“If a race has no history, if it has no worthwhile tradition, it becomes a negligible factor in the thought of the world, and it stands in danger of being exterminated.” – Dr. Carter G. Woodson
At a time when the contributions of African Americans were dismissed as irrelevant to the American narrative, Dr. Carter G. Woodson challenged this premise. His role in the founding of the Association for the Study of Negro Life and History (ASNLH) and the creation of what is now African American History Month led many to recognize him as the “Father of Black History.”
Now let’s take a moment to reflect on the life and legacy of this distinguished leader together.
Dr. Woodson was born on December 19, 1875 in New Canton, Virginia, the son of former slaves, James Henry and Anne Eliza Woodson. As a young man, he joined the manual labor workforce in order to help his family survive. Throughout his life – a life distinguished by unforgettable achievements – he maintained his working-class identity. He knew first-hand the experiences that African Americans faced.
In 1912, he became the second African American to earn a Ph.D. from Harvard University. This achievement was even more extraordinary considering he had been denied access to public education until he moved to Huntington, West Virginia, when he was 19 years old.
Recognizing the need for an accurate representation of the contributions of African Americans, Dr. Woodson and his colleagues established the ASNLH in 1915, later named the Association for the Study of African American Life and History. To ensure an outlet for the publication of works of African American scholarship, he founded Associated Publishers, Inc. in 1922. He directed the operations of both ASNLH and its publishing agency from his house in Washington, D.C.
Throughout his life, Dr. Woodson worked to develop a philosophy built on inclusion, multiculturalism, and racial harmony. His home quickly became a cultural center and a focal point of the Harlem Renaissance period, a national movement of cultural enlightenment in the African American community.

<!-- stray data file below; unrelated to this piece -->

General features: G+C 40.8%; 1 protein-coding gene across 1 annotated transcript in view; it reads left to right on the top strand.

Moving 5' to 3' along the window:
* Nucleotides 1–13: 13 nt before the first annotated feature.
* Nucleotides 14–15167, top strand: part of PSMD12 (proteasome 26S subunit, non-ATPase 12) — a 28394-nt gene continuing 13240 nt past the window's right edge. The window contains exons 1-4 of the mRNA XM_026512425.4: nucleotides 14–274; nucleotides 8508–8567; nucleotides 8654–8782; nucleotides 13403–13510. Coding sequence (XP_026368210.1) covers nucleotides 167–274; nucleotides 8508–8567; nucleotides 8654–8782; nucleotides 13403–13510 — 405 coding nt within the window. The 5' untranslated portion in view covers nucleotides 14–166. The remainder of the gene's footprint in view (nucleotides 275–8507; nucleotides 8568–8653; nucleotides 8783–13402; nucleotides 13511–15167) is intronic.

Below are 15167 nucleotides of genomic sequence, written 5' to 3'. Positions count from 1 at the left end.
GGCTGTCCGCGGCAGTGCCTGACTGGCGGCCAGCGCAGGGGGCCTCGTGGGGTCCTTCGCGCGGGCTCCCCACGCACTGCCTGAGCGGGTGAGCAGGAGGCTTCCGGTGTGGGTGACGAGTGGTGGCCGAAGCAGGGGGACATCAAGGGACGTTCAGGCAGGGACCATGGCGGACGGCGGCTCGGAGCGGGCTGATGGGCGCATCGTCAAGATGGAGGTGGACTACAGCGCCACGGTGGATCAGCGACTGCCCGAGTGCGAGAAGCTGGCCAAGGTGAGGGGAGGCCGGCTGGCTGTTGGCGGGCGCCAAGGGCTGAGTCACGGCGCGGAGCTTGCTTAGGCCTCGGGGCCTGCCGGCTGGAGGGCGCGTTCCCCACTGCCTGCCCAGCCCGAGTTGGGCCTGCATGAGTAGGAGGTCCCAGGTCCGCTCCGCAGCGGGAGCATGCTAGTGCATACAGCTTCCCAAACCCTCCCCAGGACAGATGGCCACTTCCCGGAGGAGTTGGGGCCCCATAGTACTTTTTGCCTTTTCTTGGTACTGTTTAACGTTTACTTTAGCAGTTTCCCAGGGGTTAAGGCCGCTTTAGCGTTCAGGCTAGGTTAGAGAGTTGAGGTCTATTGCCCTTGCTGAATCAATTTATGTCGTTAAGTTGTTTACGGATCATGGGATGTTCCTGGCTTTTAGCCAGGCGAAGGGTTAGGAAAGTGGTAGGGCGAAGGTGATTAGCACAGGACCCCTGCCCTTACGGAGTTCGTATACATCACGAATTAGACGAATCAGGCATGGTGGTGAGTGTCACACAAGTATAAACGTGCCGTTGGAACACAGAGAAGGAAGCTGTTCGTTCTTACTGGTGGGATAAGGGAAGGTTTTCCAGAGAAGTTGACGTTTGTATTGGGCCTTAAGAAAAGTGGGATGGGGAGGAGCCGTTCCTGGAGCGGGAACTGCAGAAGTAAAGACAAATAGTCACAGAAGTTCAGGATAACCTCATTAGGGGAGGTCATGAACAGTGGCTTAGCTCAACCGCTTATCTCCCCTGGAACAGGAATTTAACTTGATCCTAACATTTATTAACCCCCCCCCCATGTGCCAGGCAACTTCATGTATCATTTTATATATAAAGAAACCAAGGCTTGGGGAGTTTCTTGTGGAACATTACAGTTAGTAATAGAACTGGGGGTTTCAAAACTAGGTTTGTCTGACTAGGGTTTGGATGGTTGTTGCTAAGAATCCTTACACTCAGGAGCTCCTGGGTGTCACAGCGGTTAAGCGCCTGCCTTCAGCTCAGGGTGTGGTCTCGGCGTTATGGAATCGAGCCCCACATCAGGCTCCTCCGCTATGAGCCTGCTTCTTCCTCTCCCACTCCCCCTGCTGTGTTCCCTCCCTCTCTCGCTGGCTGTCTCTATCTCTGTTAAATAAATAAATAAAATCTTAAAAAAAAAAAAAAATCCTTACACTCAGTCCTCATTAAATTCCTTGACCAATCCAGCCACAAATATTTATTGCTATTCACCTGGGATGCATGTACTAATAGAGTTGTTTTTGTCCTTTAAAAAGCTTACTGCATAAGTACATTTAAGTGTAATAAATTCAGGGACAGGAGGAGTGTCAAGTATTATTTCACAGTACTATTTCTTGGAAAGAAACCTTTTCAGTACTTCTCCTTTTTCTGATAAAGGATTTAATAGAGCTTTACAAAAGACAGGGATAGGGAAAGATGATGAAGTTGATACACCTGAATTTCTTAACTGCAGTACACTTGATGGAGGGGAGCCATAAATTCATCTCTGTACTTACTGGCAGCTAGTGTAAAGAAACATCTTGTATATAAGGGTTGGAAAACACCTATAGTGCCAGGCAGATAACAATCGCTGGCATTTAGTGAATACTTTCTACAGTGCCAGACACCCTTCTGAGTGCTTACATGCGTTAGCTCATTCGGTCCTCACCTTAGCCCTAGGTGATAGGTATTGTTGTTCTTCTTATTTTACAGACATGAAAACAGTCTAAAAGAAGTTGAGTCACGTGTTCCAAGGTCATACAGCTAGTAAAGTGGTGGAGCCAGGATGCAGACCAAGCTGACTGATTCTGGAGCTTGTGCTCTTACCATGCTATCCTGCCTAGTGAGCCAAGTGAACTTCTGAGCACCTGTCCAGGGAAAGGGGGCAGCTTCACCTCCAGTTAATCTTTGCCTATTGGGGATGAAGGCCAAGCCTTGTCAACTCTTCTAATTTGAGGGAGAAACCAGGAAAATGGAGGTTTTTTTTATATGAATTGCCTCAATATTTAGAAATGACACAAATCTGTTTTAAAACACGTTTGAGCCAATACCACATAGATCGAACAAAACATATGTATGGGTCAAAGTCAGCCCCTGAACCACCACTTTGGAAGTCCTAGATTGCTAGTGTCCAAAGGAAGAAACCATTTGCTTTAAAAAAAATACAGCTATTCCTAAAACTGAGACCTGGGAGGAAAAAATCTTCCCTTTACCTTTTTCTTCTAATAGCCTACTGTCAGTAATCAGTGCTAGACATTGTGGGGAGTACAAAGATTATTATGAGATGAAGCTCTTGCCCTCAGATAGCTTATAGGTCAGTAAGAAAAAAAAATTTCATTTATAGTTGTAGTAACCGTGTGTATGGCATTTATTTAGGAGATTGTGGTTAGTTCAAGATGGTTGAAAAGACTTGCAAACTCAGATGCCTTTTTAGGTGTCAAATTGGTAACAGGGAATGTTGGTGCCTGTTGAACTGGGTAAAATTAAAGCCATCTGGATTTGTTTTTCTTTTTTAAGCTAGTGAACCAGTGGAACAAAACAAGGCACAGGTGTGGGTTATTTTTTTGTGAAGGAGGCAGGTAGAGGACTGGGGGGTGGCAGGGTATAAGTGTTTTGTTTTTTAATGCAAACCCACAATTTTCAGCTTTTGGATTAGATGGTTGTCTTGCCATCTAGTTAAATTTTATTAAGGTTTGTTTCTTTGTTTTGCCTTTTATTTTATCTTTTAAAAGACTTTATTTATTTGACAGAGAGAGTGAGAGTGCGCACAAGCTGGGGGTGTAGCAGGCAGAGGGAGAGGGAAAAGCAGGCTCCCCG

The home was often visited by elite scholars, thinkers, and world leaders including Alain Locke, W.E.B. Du Bois, Mary Church Terrell, Mary McLeod Bethune, and Arthur Alfonso Schomburg. In 1925, the struggling poet, Langston Hughes, worked for Dr. Woodson assisting him with wrapping and mailing books, answering the mail, reading proofs, and the general operation of the office.
In 1926, Dr. Woodson established Negro History Week during the second week in February to coincide with the birthday of President Abraham Lincoln and Frederick Douglass.
After Dr. Woodson passed away in 1950, the home continued to serve as the national headquarters of ASALH until 1971. The Carter G. Woodson Home National Historic Site is now one of more than 400 national parks in our National Park System. (This park is currently closed for restoration, but interpretive and education programs about this great American are available through the Mary McLeod Bethune Council House National Historic Site).
In 1976, Dr. Woodson’s Negro History Week was expanded to an entire month and continues to be celebrated today.
Thank you for sharing this moment of reflection with us. We invite you to join us in honoring Dr. Woodson’s legacy this month and throughout the year.
Joy G. Kinard, Ph.D., is the Central District Manager at National Capital Parks- East, Central District Parks: Mary McLeod Bethune Council House NHS, Carter G. Woodson Home NHS, The Capitol Hill Parks, James Creek Marina, Buzzard Point Marina, and Langston Golf Course.
Photo credits: National Park Service, Scurlock Collection at the National Museum of American History, and the West Virginia Historical Society.